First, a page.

Keeping safe in a world of cyber crime
When it comes to safety, technological advancements play a major role in some of the newest home security and monitoring systems. But one area where the importance of safety is growing is in cyberspace.
We live in an interconnected world. Cyberspace can, and does, affect nearly every aspect of our daily – and very digital – lives: from broadband networks, to wireless signals, to grids that power our nations.
Now more than ever, nations are recognizing the importance of securing this intangible space.
Who’s at risk?
It’s hard to say that anyone is safe from cybercrime.
Some recent cyber attacks include:
-An attack on TalkTalk, a phone and broadband company, that resulted in customers’ data being stolen.
-A data breach at a United Arab Emirates bank in which a hacker ransomed a large sum of money.
– An attack on the Hilton Hotel chain in which unauthorized malware targeted payment card information in some point-of-sale systems.
And that’s not all. In lieu of the holiday season, research firm Bay Dynamics released a cyber risk report disclosing holes in even retail business’ information security.
The report, titled “The Pre-Holiday Retail Risk Report,” revealed that a good number of retailers assign the same log-in credentials to their employers.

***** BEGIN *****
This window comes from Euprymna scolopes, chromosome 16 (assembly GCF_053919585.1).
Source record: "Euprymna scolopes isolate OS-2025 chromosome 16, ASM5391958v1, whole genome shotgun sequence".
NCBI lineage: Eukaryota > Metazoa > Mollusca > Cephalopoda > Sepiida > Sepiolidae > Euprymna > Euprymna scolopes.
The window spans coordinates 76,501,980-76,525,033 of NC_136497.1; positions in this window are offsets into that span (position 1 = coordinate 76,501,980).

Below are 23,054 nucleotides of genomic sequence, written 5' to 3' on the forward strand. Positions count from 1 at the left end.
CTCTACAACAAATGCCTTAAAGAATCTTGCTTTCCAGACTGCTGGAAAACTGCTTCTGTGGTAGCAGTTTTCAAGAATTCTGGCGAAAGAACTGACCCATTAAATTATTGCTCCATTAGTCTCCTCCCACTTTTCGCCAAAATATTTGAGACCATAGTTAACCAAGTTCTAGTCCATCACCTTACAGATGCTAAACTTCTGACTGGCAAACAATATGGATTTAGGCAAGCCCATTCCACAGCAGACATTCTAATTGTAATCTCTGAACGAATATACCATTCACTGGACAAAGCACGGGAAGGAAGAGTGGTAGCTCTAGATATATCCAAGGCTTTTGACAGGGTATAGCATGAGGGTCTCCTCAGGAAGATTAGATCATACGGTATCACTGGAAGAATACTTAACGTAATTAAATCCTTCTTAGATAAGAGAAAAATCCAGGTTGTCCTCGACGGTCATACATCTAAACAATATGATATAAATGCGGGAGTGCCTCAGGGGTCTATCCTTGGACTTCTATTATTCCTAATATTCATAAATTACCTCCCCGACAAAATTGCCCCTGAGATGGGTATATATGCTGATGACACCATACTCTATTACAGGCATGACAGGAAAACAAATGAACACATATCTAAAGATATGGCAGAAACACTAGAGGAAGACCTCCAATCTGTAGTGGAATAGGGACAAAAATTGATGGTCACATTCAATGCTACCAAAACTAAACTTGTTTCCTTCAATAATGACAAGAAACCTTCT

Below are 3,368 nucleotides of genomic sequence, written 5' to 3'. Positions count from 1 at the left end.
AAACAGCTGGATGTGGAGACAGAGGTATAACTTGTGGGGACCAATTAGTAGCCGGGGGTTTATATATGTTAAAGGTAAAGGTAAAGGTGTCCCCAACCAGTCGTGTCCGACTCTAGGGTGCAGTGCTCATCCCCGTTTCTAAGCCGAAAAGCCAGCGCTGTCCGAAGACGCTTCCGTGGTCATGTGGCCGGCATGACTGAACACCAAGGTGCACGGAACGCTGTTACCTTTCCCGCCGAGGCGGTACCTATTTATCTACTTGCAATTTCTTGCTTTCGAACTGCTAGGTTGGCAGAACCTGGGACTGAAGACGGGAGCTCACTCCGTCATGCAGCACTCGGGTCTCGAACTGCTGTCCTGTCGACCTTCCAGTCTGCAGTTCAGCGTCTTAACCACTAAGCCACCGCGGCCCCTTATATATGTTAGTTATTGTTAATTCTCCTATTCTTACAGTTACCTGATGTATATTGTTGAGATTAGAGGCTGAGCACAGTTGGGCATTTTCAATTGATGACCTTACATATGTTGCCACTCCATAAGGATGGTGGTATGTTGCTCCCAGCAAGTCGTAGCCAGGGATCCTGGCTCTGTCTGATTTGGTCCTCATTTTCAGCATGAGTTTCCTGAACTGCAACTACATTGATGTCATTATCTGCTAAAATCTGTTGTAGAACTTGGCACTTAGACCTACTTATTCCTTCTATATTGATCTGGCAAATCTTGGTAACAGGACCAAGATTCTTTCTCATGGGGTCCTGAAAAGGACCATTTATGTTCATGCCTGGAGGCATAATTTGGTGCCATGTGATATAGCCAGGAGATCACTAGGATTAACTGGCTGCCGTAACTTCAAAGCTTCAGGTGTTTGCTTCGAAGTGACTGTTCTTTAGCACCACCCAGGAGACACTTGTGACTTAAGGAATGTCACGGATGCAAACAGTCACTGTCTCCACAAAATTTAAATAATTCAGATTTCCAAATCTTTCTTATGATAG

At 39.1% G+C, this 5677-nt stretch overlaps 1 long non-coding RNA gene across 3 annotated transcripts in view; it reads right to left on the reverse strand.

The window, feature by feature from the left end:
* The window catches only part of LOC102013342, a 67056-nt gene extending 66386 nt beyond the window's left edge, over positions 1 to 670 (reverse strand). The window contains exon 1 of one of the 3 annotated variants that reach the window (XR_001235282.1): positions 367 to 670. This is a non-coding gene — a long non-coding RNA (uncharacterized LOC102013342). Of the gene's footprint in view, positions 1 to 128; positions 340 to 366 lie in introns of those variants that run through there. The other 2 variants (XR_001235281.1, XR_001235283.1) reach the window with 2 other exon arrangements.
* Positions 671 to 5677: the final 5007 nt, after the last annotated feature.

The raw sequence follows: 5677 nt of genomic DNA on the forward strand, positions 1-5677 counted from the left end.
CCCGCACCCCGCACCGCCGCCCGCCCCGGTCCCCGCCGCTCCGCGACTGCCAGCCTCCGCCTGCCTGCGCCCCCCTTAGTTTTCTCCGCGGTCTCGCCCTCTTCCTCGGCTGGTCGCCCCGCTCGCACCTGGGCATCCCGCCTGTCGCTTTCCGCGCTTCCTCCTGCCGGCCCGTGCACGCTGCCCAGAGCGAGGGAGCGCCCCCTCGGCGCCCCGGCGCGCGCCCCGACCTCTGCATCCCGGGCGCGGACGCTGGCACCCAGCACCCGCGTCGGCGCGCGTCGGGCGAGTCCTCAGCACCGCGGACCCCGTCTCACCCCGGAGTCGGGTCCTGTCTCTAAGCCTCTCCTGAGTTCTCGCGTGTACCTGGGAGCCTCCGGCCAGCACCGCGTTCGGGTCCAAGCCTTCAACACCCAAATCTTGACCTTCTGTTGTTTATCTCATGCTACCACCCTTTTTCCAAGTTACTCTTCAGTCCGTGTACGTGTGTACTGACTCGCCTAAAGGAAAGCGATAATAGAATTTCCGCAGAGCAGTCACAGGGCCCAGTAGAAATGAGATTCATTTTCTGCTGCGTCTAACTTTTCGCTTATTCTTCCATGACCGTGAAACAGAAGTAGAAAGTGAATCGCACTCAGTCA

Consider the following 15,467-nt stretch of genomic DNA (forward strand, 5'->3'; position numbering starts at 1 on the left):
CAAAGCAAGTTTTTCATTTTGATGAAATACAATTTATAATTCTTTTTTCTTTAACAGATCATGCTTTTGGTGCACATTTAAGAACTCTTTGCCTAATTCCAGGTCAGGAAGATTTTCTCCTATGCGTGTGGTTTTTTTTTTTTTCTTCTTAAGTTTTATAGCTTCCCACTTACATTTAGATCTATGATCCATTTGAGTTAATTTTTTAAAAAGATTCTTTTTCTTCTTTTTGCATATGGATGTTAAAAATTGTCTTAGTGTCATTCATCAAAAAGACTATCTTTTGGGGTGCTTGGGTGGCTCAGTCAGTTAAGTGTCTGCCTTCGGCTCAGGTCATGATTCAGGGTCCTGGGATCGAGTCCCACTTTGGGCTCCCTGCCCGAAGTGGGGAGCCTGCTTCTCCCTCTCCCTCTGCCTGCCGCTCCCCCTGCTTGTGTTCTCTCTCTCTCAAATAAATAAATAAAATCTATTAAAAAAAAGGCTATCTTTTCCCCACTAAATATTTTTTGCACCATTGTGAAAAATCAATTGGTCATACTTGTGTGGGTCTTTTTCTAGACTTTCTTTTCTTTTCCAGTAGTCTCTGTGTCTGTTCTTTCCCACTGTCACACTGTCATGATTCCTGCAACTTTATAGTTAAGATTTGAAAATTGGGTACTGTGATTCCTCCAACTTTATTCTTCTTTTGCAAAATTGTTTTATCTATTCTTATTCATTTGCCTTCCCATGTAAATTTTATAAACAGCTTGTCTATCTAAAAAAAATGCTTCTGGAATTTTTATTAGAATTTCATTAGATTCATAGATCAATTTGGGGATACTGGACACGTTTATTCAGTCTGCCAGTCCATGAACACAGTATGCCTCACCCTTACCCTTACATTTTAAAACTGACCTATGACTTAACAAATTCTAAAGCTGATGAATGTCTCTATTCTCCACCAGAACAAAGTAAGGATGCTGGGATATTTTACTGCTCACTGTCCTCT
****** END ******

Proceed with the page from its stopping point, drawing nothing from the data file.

“As our report shows, retailers have a false sense of confidence when it comes to securing their sensitive information. They think they are doing a great job when in reality, there are gaping holes,” said Ryan Stolte, Co-founder and Chief Technology Officer at Bay Dynamics. “For example, many retailers claim they know everything their employees are doing on their networks yet a significant amount assign shared accounts meaning they have limited visibility into what their individual employees are actually doing on the inside.”
Even schools aren’t safe. UK universities recently sustained a Distributed Denial of Service cyber attack to academic services network, Jane, responsible for running .ac.uk and .gov.uk domains.
IoT and Security
Let’s not forget about the growing Internet of Things – where our homes and lives are now connected in every way possible, leaving consumers vulnerable to hacking. We have home monitoring systems, security systems, lighting controls, locks controlled via smarpthone app, and even controls capable of feeding our pets.
These IoT devices create new opportunity for hacking.
Boston-based cyber security firm, Rapid7 Inc., recently released the report, “Hacking IoT: A Case Study on Baby Monitor Exposures and Vulnerabilities,”
which revealed security problems and design flaws in nine major-brand baby monitors they tested and could result in hackers accessing the camera or video stream.
Lawmakers on board
Since there have been reports that many networks that enable essential services, businesses and the Internet to function are affected by an increasing number of security incidents, and these security breaches are kept from public knowledge, negotiators of the European Parliament, the Council and the Commission have agreed on the first EU-wide legislation on cyber security.